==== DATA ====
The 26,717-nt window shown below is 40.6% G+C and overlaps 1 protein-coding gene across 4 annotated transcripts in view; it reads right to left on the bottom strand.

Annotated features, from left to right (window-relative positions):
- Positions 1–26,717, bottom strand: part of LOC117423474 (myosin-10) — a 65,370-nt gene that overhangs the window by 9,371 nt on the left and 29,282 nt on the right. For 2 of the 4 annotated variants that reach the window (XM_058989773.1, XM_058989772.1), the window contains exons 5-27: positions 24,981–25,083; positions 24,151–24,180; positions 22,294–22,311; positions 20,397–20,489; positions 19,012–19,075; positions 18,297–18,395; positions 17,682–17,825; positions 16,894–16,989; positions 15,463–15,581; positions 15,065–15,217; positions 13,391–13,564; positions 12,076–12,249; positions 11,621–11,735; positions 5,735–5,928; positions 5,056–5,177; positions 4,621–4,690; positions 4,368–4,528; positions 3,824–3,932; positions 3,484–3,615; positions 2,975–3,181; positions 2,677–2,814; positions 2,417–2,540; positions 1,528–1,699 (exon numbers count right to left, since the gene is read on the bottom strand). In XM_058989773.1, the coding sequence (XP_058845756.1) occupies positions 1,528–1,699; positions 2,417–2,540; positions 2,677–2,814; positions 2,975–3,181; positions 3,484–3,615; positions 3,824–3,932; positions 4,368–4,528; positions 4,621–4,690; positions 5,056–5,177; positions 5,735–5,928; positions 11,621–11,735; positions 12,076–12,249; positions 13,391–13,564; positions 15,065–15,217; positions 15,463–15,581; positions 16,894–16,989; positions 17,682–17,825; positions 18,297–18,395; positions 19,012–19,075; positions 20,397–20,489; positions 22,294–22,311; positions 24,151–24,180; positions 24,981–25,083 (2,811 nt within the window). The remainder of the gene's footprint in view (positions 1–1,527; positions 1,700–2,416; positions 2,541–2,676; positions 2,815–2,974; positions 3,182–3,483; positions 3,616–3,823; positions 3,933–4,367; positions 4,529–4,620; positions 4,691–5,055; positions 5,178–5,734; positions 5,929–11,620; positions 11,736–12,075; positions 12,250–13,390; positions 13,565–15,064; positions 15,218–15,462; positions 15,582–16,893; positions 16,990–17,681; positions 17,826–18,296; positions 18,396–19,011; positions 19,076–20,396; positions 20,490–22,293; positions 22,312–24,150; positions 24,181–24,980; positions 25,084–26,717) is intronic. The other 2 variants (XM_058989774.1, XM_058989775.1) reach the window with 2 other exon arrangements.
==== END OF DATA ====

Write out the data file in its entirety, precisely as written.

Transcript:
The 26,717-nt window shown below is 40.6% G+C and overlaps 1 protein-coding gene across 4 annotated transcripts in view; it reads right to left on the bottom strand.

Annotated features, from left to right (window-relative positions):
- Positions 1–26,717, bottom strand: part of LOC117423474 (myosin-10) — a 65,370-nt gene that overhangs the window by 9,371 nt on the left and 29,282 nt on the right. For 2 of the 4 annotated variants that reach the window (XM_058989773.1, XM_058989772.1), the window contains exons 5-27: positions 24,981–25,083; positions 24,151–24,180; positions 22,294–22,311; positions 20,397–20,489; positions 19,012–19,075; positions 18,297–18,395; positions 17,682–17,825; positions 16,894–16,989; positions 15,463–15,581; positions 15,065–15,217; positions 13,391–13,564; positions 12,076–12,249; positions 11,621–11,735; positions 5,735–5,928; positions 5,056–5,177; positions 4,621–4,690; positions 4,368–4,528; positions 3,824–3,932; positions 3,484–3,615; positions 2,975–3,181; positions 2,677–2,814; positions 2,417–2,540; positions 1,528–1,699 (exon numbers count right to left, since the gene is read on the bottom strand). In XM_058989773.1, the coding sequence (XP_058845756.1) occupies positions 1,528–1,699; positions 2,417–2,540; positions 2,677–2,814; positions 2,975–3,181; positions 3,484–3,615; positions 3,824–3,932; positions 4,368–4,528; positions 4,621–4,690; positions 5,056–5,177; positions 5,735–5,928; positions 11,621–11,735; positions 12,076–12,249; positions 13,391–13,564; positions 15,065–15,217; positions 15,463–15,581; positions 16,894–16,989; positions 17,682–17,825; positions 18,297–18,395; positions 19,012–19,075; positions 20,397–20,489; positions 22,294–22,311; positions 24,151–24,180; positions 24,981–25,083 (2,811 nt within the window). The remainder of the gene's footprint in view (positions 1–1,527; positions 1,700–2,416; positions 2,541–2,676; positions 2,815–2,974; positions 3,182–3,483; positions 3,616–3,823; positions 3,933–4,367; positions 4,529–4,620; positions 4,691–5,055; positions 5,178–5,734; positions 5,929–11,620; positions 11,736–12,075; positions 12,250–13,390; positions 13,565–15,064; positions 15,218–15,462; positions 15,582–16,893; positions 16,990–17,681; positions 17,826–18,296; positions 18,396–19,011; positions 19,076–20,396; positions 20,490–22,293; positions 22,312–24,150; positions 24,181–24,980; positions 25,084–26,717) is intronic. The other 2 variants (XM_058989774.1, XM_058989775.1) reach the window with 2 other exon arrangements.